Last week, The New York Times reported on the federal government’s plans to collect DNA samples from people in immigration custody, including asylum seekers. This is an infringement of civil rights and privacy, and opens the door to further misuse of data in the long term. There is no reason for people in custody to consent to this collection of personal data. Nor is there any clarity on the limits on how this data may be used in the future. The DNA samples will go into the FBI’s criminal database, even though requesting asylum is not a crime and entering the country illegally is only a misdemeanor. That makes the practice not only an invasion of privacy in the present but also potentially a way to skew statistics and arguments in debates over immigration in the future.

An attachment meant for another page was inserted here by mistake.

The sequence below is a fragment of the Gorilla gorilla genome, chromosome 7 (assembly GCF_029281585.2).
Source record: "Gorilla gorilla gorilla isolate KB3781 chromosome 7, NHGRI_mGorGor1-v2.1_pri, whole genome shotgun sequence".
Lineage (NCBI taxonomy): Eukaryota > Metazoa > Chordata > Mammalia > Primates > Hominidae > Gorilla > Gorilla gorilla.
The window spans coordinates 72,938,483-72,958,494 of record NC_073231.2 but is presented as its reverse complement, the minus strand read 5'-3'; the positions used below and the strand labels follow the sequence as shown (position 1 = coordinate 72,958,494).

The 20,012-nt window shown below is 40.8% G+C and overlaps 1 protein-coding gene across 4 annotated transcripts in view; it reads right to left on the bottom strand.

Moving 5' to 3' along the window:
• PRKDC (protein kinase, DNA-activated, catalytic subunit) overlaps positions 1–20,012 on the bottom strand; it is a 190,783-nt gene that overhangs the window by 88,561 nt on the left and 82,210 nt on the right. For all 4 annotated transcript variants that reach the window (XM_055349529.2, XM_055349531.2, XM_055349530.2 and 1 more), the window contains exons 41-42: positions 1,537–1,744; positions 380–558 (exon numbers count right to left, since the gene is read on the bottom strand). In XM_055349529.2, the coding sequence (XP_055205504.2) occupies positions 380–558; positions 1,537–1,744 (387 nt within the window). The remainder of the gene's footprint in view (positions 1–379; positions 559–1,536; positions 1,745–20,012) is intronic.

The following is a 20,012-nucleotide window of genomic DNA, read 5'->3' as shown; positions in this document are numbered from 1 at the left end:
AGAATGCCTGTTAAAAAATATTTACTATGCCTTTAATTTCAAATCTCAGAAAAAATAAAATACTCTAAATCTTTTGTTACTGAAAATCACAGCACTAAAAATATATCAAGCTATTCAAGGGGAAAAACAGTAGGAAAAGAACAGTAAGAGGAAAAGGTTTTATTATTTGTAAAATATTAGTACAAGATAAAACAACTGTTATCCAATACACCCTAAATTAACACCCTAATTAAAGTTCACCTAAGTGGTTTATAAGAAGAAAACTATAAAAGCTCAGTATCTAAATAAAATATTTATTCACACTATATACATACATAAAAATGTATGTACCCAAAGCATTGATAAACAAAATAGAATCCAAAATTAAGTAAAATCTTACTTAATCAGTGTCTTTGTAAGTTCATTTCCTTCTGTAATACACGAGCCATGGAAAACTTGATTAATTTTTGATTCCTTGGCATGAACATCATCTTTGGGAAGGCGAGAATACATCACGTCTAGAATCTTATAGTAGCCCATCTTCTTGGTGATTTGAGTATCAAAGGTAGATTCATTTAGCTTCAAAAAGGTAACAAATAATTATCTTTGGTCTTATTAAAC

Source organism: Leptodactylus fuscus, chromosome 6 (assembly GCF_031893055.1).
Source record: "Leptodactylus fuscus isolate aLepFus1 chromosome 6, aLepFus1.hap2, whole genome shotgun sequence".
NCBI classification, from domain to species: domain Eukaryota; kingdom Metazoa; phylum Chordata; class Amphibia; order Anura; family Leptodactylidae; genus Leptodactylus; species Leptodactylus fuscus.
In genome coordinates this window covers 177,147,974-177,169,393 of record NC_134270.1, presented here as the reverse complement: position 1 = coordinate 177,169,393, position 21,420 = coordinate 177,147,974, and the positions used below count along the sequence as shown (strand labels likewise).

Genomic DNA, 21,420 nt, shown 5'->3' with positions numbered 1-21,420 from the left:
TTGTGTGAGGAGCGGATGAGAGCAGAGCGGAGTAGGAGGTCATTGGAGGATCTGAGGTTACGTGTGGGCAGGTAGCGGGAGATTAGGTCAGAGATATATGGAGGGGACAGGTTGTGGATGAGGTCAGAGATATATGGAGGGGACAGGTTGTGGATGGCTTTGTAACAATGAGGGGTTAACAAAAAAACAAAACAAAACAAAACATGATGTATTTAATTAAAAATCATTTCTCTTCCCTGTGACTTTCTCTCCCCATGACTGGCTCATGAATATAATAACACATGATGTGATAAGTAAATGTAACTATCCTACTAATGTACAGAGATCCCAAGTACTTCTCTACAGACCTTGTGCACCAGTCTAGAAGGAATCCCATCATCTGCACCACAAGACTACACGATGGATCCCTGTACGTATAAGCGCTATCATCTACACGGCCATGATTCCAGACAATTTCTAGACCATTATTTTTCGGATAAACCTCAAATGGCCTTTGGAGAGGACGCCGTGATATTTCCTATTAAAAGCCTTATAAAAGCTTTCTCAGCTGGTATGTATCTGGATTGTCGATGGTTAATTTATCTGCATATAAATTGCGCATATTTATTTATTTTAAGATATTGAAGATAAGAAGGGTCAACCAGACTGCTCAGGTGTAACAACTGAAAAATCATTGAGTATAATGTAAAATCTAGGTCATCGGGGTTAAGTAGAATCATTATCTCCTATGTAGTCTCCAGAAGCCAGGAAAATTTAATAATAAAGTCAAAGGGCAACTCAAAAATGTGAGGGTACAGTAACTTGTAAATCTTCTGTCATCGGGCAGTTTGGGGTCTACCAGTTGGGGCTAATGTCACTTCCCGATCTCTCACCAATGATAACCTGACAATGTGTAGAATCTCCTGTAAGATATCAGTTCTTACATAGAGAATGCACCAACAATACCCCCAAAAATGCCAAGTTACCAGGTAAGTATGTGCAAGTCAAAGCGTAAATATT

The collection of immigrant DNA is not an isolated policy. All around the world, personal data is harvested from the most vulnerable populations, without transparency, regulation, or principles. It’s a pattern we should all be concerned about, because it continues right up to the user agreements we click on again and again.